Variolation

inoculatedvaccineinoculation against smallpoxsmallpox inoculationsmallpox inoculationsvariolatedvariolous materialvariolous matter
Variolation or inoculation was the method first used to immunize an individual against smallpox (Variola) with material taken from a patient or a recently variolated individual in the hope that a mild, but protective infection would result.wikipedia
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Inoculation

inoculuminoculatedinoculate
In 18th-century medical terminology, inoculation refers to smallpox inoculation.
In English medicine, inoculation referred only to the practice of variolation until the very early 1800s.

Artificial induction of immunity

induced immunityinducing immunitydeliberate actions
Further confusion was caused when, in 1891, Louis Pasteur honoured Jenner by widening the terms vaccine/vaccination to refer to the artificial induction of immunity against any infectious disease.
The earliest recorded artificial induction of immunity in humans was by variolation or inoculation, which is the controlled infection of a subject with a less lethal natural form of smallpox (known as Variola Minor) to make him or her immune to re-infection with the more lethal natural form, Variola Major.

Edward Jenner

JennerJenner, EdwardDr. Edward Jenner
The latter term was first used in 1800 soon after Edward Jenner introduced smallpox vaccine derived from cowpox, an animal disease distinct from smallpox. From the 1760s, a number of individuals, including John Fewster, Peter Plett, Benjamin Jesty, and particularly Edward Jenner, were interested in the use of material from cowpox, an animal infection, to protect against smallpox.
(Crucially this meant that he underwent variolation and not vaccination.) At the age of 14, he was apprenticed for seven years to Daniel Ludlow, a surgeon of Chipping Sodbury, South Gloucestershire, where he gained most of the experience needed to become a surgeon himself.

Smallpox vaccine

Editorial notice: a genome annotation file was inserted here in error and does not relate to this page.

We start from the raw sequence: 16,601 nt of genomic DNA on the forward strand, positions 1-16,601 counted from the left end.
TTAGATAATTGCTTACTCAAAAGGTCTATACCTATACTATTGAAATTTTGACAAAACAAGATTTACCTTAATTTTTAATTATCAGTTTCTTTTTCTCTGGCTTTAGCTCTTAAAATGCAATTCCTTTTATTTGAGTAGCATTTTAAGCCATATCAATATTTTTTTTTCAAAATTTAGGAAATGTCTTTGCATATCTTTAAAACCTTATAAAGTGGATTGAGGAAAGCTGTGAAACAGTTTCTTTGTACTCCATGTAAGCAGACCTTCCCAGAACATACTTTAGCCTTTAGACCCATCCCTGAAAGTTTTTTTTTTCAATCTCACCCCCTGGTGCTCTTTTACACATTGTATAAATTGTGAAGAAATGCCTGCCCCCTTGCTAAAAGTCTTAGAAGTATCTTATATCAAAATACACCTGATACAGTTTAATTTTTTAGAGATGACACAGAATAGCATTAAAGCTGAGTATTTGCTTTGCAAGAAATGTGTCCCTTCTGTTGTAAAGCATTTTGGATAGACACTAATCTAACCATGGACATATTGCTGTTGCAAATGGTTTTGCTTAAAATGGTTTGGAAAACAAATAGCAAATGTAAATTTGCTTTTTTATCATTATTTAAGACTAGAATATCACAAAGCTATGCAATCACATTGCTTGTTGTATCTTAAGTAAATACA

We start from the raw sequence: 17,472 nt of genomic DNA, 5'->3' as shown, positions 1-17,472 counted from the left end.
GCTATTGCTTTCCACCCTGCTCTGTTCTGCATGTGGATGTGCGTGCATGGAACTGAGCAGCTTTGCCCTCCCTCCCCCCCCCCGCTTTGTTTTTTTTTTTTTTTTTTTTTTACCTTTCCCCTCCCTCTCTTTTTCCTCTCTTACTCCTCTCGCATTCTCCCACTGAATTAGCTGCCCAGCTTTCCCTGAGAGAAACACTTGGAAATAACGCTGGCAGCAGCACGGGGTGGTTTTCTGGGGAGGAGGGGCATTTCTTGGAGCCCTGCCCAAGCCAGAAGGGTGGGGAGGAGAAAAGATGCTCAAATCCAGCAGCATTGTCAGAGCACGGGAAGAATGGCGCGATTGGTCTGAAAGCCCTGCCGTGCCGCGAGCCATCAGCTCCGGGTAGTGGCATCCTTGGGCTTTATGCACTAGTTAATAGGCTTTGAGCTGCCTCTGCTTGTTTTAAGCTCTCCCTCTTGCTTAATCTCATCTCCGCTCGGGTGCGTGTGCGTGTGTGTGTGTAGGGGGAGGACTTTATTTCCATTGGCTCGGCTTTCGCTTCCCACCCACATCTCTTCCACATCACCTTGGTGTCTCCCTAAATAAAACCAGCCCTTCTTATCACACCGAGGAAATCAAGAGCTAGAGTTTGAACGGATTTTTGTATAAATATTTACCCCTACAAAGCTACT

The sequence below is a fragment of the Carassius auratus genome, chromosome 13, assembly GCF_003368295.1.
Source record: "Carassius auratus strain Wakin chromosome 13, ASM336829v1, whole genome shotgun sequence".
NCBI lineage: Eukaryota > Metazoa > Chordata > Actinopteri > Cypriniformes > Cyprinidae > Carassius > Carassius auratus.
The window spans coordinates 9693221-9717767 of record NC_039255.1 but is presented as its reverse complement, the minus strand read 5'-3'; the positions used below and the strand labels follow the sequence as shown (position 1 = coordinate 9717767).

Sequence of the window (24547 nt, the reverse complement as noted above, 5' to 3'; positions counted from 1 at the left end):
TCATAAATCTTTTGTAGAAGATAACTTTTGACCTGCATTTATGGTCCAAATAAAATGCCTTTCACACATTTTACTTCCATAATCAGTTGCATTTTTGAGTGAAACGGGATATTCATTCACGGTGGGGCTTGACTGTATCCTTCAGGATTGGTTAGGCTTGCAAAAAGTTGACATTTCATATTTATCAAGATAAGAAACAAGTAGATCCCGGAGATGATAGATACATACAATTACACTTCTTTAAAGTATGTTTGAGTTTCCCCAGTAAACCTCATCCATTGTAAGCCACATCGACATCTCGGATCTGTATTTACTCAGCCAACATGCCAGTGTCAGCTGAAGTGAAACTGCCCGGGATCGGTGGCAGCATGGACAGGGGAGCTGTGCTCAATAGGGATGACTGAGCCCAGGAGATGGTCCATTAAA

smallpox vaccinationvaccinationsmallpox inoculation
The latter term was first used in 1800 soon after Edward Jenner introduced smallpox vaccine derived from cowpox, an animal disease distinct from smallpox. It was replaced by smallpox vaccine, a safer alternative.
A method of inducing immunity known as inoculation, insufflation or "variolation" was practiced before the development of a modern vaccine and likely occurred in Africa and China well before the practice arrived in Europe.

Louis Pasteur

PasteurPasteur, LouisPasteurian
Further confusion was caused when, in 1891, Louis Pasteur honoured Jenner by widening the terms vaccine/vaccination to refer to the artificial induction of immunity against any infectious disease.
Inoculation with smallpox (variolation) was known to result in a much less severe disease, and greatly reduced mortality, in comparison with the naturally acquired disease.

Smallpox

small poxsmall-poxvariola
Variolation or inoculation was the method first used to immunize an individual against smallpox (Variola) with material taken from a patient or a recently variolated individual in the hope that a mild, but protective infection would result.
The widespread use of variolation in a few countries, notably Great Britain, its North American colonies, and China, somewhat reduced the impact of smallpox among the wealthy classes during the latter part of the 18th century, but a real reduction in its incidence did not occur until vaccination became a common practice toward the end of the 19th century.

Vaccine

vaccinesvaccinatedvaccination
This in turn led to the development of the many vaccines now available against other diseases.
Prior to the introduction of vaccination with material from cases of cowpox (heterotypic immunisation), smallpox could be prevented by deliberate inoculation of smallpox virus, later referred to as variolation to distinguish it from smallpox vaccination.

Cowpox

cowpox virusCow Poxcow-pox
The latter term was first used in 1800 soon after Edward Jenner introduced smallpox vaccine derived from cowpox, an animal disease distinct from smallpox. From the 1760s, a number of individuals, including John Fewster, Peter Plett, Benjamin Jesty, and particularly Edward Jenner, were interested in the use of material from cowpox, an animal infection, to protect against smallpox.
Popularized by Jenner in the late 1790s, kinepox was a far safer method for inoculating people against smallpox than the previous method, variolation, which had a 3% fatality rate.

Cotton Mather

CottonMathergiving a speech on horseback
Although the article did not gain widespread notoriety, it caught the attention of two important figures in the variolation movement, Bostonian preacher Cotton Mather and the wife of the British Ambassador to the Ottoman Empire, Lady Mary Wortley Montagu.